Longshot 2004 Indy 500 Winner Buddy Rice Has Unique Place in Racing History

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Buddy Rice Enjoys Unique Place in Indy 500 HistoryRobert Laberge - Getty Images

Buddy Rice would be a perfect candidate for an American Express commercial.

“Hi, do you know me?” Rice can be imagined saying. “I’m a former race car driver. I won the 2004 Indianapolis 500 and the 2009 Rolex 24 Hours of Daytona, yet I’m not always recognized for some of the big things I did. That’s why I carry the American Express card, because when I use it, I’m recognized around the world. The American Express card, don’t get behind the wheel without it.”

Rice is one of the most underrated Indy 500 champions, but he’s okay with that. He made a mark in various racing disciplines, including 100 IndyCar starts (3 wins, 8 podiums, 5 poles). He’s also raced in NASCAR, CART, IROC, IMSA, Grand Am and other series.


Rice admittedly won the Indy 500 during the IRL/Champ Car split that weakened the Indy 500 fields from 1996 through 2007, the field in 2004 included all-time greats Tony Kanaan, Dan Wheldon, Scott Dixon, Dario Franchitti, Al Unser Jr. and Helio Castroneves.

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Buddy Rice leads the field as the 2004 Indy 500 ends under caution behind the pace car.Donald Miralle - Getty Images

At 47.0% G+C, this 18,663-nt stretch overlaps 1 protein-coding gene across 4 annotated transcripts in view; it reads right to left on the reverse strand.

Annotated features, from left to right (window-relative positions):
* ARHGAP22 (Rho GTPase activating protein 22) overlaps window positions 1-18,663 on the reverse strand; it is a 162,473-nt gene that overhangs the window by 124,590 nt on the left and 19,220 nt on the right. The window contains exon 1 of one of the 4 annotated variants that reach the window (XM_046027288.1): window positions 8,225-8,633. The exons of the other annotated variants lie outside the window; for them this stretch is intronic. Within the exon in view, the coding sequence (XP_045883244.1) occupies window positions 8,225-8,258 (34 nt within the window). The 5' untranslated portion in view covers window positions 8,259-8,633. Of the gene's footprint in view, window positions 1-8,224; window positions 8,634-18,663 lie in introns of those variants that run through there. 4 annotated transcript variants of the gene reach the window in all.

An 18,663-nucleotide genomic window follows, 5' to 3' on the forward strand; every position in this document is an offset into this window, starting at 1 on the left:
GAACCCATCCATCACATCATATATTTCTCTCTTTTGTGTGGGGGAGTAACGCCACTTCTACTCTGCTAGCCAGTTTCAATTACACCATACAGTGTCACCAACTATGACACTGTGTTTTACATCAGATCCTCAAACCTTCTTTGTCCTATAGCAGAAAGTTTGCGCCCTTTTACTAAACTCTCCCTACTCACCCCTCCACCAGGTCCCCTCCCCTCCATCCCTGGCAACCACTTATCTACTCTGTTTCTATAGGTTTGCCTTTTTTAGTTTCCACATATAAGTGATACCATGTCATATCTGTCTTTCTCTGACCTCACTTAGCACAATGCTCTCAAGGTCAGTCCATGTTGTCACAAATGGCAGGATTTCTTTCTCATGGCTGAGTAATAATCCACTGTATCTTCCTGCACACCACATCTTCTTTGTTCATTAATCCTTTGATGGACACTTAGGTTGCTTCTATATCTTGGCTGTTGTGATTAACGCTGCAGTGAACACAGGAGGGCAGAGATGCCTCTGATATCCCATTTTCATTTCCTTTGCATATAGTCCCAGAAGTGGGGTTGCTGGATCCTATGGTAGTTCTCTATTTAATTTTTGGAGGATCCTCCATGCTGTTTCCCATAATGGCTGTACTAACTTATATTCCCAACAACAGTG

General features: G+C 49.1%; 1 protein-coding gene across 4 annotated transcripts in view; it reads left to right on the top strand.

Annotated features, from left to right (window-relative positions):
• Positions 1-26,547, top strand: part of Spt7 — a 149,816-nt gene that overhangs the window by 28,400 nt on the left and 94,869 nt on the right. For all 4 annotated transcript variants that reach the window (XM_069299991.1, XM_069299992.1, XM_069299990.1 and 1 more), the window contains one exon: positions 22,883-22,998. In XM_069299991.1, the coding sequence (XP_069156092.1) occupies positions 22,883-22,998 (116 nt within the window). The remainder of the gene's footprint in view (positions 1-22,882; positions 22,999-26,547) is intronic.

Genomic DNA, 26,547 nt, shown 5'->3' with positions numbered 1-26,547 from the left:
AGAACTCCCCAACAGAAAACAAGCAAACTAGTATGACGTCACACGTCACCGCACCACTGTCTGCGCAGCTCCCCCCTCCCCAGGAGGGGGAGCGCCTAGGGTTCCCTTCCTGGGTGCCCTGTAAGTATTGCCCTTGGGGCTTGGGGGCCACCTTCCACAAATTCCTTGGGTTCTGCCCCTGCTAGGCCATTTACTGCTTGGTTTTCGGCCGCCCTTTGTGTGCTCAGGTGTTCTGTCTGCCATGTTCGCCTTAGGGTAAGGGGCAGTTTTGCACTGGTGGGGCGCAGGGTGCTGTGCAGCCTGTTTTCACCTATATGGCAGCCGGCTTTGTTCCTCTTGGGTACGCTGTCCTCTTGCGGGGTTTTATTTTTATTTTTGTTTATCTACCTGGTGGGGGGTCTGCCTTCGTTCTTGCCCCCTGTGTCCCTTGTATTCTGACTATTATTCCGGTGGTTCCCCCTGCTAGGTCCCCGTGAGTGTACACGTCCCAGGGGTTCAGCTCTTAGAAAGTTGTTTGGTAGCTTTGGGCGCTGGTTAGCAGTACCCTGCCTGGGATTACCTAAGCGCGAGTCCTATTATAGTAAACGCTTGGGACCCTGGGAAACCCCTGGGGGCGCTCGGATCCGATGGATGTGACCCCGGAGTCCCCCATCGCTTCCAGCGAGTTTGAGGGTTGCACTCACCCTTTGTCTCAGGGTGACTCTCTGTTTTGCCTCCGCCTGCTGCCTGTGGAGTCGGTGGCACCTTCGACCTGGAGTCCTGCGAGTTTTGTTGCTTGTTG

But much like winners of The Masters golf tournament wear their green jacket for life, Rice proudly displays his ring for winning the Indy Racing League’s 2004 Indy 500.

Even though it’s been 19 years since he took the checkered flag, he recalls that day with great clarity. He was driving for team owners Bobby Rahal and David Letterman (who eventually expanded to become Rahal Letterman Lanigan Racing).

As the race wore on, two things became front of mind: fuel mileage and the weather. As it turned out the latter took care of the former, as the race was shortened by rain, with the record books showing Rice won a 180-lap event that was originally scheduled to be its traditional 200-lap distance.

Still, Rice dominated the event, leading half (91 laps) the race, including the last nine laps as both the checkered flag and the rain came into view.

“It was my second Indy 500, so we we're excited,” Rice said. “We were out-front most of the day. The big thing was the rain. I mean, they talk about rain every single month of May.

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Team co-owner David Letterman smiles as he realizes his driver is about to win the 2004 Indy 500.Robert Laberge - Getty Images

“Because of the weather, we started late. We ran for a bit, we stopped and we ran again. When we got the green flag again, we kind of reasserted ourselves up to the front. We were kind of just really right. I don't want to say we were biding our time, we just wanted to make sure we took care of the car and were being smart.

“Our car was really rolling. When it got time to go, that we knew it was going to be probably a shortened race, we had to stand on it and get going. So we started coming back through everybody and Scott (chief strategist Scott Roembke) was watching the weather. He knew where we're at and what I was doing. All of a sudden, it turned into go time in the last little bit and we were able to get it done before the rain got there. Our stuff was mega at the end when it needed to be.”